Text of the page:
cantly larger than 1. In the case of
branch, however, the condition is differ
ent from that of
trunk. This will be discussed later.
Rates of gravitational disturbance and
gravitropic correction
Rates of gravitational disturbance expressed as d
C
s
/
d
R
had a mean value of

260, SD170 (Table
1). This rate of
distur
bance represents the
effect of the self

weight
moment bending a branch down. This value is always
negative, indicating downward bending tendency. Rates
of gravitropic correction expressed as d
C
g
/
d
R,
d
C
0
g
/
d
R,
and d
C
00
g
/
d
R
had mean values of 260, SD160; 290,
SD170; and 270, S
D160, respectively. The value of d
C
00
g
/
d
R
is close to d
C
g
/
d
R
, so that d
C
g
/
d
R
alone can in
practice be used to estimate the rate of correction. The
positive mean values indicated upward
bending tendency. The net rates of gravitropic response
expressed as
d
C/
d
R
, which is the sum of d
C
s
/
d
R
and
d
C
g
/
d
R
, had a mean value of 0.4, SD31. Again, the net
tendency is toward upward movements for positive
values and downward bending for negative values. The
in
ﬂ
uence of distance from trunk for each measured
positions on
the values of d
C
g
/
d
R,
d
C
s
/
d
R,
and d
C/
d
R
is
shown in Fig.
6. Because the computed rates of
gravitropic correction and gravitational disturbance had
the same order of magnitude, the studied branch
samples were close to a state of biome
chanical
equilibrium.
It was obvious that the values of d
C/
d
R
were
distributed close to the zero line. According to Alme
´
ras
and Fournier
’
s analysis (2009) for the rate of disturbance
and correction of nine poplar trees with mean DBH
=
0.24 m, they obtained mean
a
=
319, d
C
s
/
d
R
=

0.08,
d
C
g
/
d
R
=
0.088, and d
C/
d
R
=
0.008. The absolute values
of d
C
s
/
d
R
and d
C
g
/
d
R
were also close to each other. The
studied trees were also close to equilibrium condition.
Equilibrium is necessary for a branch to maintain a
suitable angle from trunk
to receive suf
ﬁ
cient sun light
for photo
synthesis. This is the most common condition
observed in the
ﬁ
eld. The values of the rate of
curvature change for poplar were very small compared
with Taiwan red cypress because of small values of
a
and large radius
of trunk (Alme
´
ras and Fournier 2009).
Basic wood properties are density, stiffness, growth
strain, and their distribution within the cross

section.
Radial growth increases the area and the moment of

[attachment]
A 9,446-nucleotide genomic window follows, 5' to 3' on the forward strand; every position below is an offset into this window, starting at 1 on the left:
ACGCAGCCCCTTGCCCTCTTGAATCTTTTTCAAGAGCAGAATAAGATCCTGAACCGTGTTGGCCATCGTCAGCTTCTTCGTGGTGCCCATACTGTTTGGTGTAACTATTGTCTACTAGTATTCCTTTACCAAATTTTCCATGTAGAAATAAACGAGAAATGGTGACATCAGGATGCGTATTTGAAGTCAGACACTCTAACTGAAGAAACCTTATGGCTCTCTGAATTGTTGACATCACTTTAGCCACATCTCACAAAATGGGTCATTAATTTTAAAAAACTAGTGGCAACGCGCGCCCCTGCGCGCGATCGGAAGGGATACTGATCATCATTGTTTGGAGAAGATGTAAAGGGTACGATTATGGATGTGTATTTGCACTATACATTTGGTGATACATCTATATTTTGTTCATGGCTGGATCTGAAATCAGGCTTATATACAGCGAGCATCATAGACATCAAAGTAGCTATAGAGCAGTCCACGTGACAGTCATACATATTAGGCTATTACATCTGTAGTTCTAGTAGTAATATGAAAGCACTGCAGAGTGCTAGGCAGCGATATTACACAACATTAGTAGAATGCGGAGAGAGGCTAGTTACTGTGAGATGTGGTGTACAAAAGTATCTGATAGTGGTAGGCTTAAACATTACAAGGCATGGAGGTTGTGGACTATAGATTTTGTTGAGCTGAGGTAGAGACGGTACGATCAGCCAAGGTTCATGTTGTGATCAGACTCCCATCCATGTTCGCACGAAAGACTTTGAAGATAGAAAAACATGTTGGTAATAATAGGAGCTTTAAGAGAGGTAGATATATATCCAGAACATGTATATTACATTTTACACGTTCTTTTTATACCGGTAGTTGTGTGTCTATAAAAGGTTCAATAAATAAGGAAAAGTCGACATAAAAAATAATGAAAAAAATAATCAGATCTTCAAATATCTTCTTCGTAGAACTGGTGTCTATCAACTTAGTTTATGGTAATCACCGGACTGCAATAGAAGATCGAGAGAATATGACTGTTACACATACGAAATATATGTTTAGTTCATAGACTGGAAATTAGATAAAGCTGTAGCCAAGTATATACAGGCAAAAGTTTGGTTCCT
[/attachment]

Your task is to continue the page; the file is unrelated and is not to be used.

inertia of the cross

section, and self

weight bending
moment increases with the increase of growth (radius
and length). The long

term tendency of a growing branch
depends on how the gravitropic correction balances the
gravitational disturbance. Reaction wood formation often
accompanied by eccentric radial gro
wth mainly controls
the stem

right
ing mechanism. The ef
ﬁ
ciency of this
righting process depends on a combination of at least
four factors: asym
metric growth strains, heterogeneous
elasticity, eccentric radial growth, and initial radius in the
righting pr
ocess. A biomechanical analysis based on
beam theory was done by Alme
´
ras et al. (2005) to
quantify the individual in
ﬂ
uence of each factor. They
emphasized that asymmetric growth stress distribution at
the periphery is the critical factor of gravitropic
co
rrection. For dicotyledons, asymmetric growth strain
alone explains on average 57% of the total reorientation.
Eccentric growth is commonly related to heterogeneity of
growth strains. This factor allows a 31% increase in ef
ﬁ
ciency of correction. Asymmetric
MOE allows 13%
increase of reorientation. In the case of gym
nosperms,
asymmetric growth strains alone explain on average
90% of the total reorientation. The effect of eccentric
growth increases the ef
ﬁ
ciency of correction by 26%.
MOE asymmetry has a nega
tive effect, with 24%
decreased ef
ﬁ
ciency.
123
Gravitropic performance
Changes in curvature due to self

weight and asymmetric
growth stress distribution depend on the change of
growth increment d
R
. The gravitropic performance
P
G
expressed as the ratio o
f
a
to
b
indicates the dynamics of
bending direction at the cross

section:
[
1 for an upward
bending growth,
\
1 for a downward bending growth, =1